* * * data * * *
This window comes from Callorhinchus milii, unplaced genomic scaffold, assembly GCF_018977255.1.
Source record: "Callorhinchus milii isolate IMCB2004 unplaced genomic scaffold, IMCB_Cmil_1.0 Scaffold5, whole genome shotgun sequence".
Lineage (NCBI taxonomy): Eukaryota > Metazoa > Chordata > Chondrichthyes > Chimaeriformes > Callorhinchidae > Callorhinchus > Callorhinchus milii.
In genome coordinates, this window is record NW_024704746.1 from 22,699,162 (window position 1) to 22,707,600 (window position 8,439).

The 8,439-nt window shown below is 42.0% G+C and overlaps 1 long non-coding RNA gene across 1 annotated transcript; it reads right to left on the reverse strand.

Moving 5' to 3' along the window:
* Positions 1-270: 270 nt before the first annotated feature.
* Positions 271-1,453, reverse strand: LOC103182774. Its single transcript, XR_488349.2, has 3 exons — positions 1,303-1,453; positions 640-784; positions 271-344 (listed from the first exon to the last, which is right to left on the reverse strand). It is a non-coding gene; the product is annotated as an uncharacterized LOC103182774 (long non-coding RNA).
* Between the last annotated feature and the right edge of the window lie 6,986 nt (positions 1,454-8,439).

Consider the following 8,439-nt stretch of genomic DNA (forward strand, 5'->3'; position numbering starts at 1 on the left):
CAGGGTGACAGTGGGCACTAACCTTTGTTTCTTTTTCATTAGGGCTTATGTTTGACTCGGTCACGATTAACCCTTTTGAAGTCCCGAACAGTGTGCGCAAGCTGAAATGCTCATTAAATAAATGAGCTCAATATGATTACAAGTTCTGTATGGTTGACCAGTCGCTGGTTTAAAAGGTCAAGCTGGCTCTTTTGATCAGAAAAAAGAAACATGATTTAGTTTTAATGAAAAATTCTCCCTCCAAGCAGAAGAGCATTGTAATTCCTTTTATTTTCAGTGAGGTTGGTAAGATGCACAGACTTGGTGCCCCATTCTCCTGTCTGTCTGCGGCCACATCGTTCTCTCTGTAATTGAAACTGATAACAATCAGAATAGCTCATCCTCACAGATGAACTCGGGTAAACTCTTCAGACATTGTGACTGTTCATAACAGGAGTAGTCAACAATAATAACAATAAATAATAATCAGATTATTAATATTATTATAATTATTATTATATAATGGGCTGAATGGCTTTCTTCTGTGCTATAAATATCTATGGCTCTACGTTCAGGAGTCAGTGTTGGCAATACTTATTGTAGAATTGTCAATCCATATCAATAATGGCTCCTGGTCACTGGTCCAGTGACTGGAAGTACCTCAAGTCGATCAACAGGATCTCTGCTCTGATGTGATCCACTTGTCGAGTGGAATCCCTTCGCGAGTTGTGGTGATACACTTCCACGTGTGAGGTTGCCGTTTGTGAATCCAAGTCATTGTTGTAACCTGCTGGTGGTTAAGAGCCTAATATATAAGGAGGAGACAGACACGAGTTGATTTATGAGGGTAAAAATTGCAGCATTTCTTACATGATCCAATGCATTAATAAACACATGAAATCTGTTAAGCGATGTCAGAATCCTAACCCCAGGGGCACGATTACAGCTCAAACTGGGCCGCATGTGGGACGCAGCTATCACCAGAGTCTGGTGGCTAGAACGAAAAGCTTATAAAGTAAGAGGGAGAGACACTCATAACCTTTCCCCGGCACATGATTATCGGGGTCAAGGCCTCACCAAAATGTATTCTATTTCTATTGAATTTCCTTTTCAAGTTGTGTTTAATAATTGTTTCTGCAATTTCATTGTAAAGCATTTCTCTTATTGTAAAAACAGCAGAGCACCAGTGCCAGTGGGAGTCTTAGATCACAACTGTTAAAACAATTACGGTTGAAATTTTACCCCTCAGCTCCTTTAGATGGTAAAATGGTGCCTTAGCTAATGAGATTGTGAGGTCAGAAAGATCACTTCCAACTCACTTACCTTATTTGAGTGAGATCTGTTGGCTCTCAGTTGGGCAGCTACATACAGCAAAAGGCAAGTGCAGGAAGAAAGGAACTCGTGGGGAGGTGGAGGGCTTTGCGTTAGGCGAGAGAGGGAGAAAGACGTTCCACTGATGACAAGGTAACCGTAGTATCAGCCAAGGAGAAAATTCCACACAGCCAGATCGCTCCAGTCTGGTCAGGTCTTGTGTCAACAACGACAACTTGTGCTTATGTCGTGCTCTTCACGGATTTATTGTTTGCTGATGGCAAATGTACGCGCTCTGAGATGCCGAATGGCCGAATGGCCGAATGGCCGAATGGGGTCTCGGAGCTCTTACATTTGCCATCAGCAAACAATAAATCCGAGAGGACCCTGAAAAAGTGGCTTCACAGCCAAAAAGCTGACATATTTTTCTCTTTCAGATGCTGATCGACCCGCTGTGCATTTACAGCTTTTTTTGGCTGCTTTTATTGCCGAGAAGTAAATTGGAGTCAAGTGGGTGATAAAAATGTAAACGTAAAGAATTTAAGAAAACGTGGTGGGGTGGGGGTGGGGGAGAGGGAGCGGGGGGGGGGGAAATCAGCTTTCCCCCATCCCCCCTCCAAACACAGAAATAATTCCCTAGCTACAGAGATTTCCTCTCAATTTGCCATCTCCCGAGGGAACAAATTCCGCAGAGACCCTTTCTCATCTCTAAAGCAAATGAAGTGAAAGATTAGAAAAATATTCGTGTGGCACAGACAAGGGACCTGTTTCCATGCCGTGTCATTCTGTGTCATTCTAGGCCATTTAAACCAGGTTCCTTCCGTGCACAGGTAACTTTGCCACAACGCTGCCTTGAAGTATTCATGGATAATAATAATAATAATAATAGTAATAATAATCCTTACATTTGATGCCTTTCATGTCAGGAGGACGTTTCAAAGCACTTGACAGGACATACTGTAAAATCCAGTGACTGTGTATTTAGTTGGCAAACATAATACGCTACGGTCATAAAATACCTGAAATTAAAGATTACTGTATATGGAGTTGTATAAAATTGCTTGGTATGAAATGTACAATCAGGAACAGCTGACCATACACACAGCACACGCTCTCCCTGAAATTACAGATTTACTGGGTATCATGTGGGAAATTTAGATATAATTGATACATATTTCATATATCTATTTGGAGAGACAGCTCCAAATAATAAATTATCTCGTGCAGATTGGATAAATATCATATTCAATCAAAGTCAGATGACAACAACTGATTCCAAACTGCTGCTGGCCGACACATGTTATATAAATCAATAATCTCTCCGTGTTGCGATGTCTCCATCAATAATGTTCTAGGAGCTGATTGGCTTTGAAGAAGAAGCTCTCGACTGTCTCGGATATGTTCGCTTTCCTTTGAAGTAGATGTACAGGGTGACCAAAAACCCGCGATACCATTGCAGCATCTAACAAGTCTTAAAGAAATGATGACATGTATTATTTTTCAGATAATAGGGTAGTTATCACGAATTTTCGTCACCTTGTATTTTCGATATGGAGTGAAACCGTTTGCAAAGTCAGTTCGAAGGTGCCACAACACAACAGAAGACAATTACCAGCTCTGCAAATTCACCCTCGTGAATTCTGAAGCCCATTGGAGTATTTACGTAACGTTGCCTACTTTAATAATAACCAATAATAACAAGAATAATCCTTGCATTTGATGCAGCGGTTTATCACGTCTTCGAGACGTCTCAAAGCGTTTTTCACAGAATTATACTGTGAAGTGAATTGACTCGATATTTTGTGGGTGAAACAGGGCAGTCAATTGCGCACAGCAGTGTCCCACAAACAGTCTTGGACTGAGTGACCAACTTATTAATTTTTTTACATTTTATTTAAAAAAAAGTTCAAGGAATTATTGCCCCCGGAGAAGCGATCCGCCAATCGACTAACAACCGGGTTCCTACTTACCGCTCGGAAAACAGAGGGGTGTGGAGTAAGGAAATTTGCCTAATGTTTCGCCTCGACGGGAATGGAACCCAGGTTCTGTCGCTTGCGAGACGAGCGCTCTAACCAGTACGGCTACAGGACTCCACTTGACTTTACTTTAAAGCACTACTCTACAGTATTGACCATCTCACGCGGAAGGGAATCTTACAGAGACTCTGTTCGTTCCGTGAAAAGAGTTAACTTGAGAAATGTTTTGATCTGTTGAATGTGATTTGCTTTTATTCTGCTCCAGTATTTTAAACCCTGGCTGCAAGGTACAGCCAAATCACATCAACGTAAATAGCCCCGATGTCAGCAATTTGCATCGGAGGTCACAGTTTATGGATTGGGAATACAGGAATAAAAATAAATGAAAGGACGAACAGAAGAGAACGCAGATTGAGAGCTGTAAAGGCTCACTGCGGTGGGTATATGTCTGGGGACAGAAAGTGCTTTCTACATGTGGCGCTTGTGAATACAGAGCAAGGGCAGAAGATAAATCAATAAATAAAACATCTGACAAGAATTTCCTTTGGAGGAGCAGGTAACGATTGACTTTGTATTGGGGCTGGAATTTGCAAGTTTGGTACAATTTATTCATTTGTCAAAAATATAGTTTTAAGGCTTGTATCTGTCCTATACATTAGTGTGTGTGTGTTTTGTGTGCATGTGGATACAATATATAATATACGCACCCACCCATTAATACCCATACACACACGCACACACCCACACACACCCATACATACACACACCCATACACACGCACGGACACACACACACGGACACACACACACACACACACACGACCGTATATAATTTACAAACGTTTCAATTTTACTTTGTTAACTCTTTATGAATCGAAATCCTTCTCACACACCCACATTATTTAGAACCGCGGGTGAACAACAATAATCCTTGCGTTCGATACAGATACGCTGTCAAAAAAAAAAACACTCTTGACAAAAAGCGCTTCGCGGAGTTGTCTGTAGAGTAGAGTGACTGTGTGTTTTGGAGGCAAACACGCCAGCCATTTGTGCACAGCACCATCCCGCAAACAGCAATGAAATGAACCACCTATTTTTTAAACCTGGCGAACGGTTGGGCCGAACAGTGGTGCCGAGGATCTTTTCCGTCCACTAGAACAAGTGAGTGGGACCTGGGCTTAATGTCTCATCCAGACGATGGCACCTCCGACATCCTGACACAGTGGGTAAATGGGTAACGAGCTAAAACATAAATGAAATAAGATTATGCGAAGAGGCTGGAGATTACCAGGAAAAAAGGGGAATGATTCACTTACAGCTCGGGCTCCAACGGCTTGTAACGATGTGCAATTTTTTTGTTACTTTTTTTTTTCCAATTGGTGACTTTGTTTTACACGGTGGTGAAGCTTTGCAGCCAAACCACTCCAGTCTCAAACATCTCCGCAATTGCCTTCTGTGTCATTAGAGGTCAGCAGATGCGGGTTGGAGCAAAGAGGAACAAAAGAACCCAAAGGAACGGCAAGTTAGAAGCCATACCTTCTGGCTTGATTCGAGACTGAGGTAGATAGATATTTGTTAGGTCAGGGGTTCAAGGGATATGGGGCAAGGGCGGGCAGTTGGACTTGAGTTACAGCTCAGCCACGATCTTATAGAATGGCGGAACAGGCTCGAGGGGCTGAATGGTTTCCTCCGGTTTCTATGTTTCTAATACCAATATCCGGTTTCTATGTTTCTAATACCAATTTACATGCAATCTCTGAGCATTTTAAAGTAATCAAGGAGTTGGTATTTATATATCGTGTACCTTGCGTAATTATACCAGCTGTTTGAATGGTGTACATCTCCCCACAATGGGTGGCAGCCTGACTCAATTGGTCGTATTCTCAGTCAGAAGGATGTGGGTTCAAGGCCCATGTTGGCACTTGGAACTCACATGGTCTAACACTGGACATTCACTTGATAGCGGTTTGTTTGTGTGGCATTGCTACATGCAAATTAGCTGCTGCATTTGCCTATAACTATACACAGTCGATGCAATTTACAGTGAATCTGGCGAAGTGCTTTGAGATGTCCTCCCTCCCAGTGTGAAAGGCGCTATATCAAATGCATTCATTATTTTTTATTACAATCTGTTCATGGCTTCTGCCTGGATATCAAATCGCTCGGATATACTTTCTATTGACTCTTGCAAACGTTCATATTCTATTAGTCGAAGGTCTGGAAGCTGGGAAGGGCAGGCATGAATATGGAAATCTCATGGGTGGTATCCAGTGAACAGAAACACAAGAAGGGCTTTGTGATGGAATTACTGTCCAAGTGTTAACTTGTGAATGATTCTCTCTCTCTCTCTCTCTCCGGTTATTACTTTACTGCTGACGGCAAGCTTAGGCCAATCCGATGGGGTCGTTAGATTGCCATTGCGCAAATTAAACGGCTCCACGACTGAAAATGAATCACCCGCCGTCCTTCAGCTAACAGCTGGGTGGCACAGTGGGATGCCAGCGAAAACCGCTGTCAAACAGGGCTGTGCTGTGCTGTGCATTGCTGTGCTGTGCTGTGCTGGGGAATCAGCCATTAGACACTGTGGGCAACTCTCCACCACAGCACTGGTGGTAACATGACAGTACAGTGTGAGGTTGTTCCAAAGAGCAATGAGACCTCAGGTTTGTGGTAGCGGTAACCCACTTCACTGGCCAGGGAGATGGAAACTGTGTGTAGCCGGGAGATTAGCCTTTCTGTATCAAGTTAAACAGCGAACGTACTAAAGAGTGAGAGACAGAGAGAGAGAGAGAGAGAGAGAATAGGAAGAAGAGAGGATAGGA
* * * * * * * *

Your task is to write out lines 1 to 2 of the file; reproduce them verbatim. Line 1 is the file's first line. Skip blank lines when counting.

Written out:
This window comes from Callorhinchus milii, unplaced genomic scaffold, assembly GCF_018977255.1.
Source record: "Callorhinchus milii isolate IMCB2004 unplaced genomic scaffold, IMCB_Cmil_1.0 Scaffold5, whole genome shotgun sequence".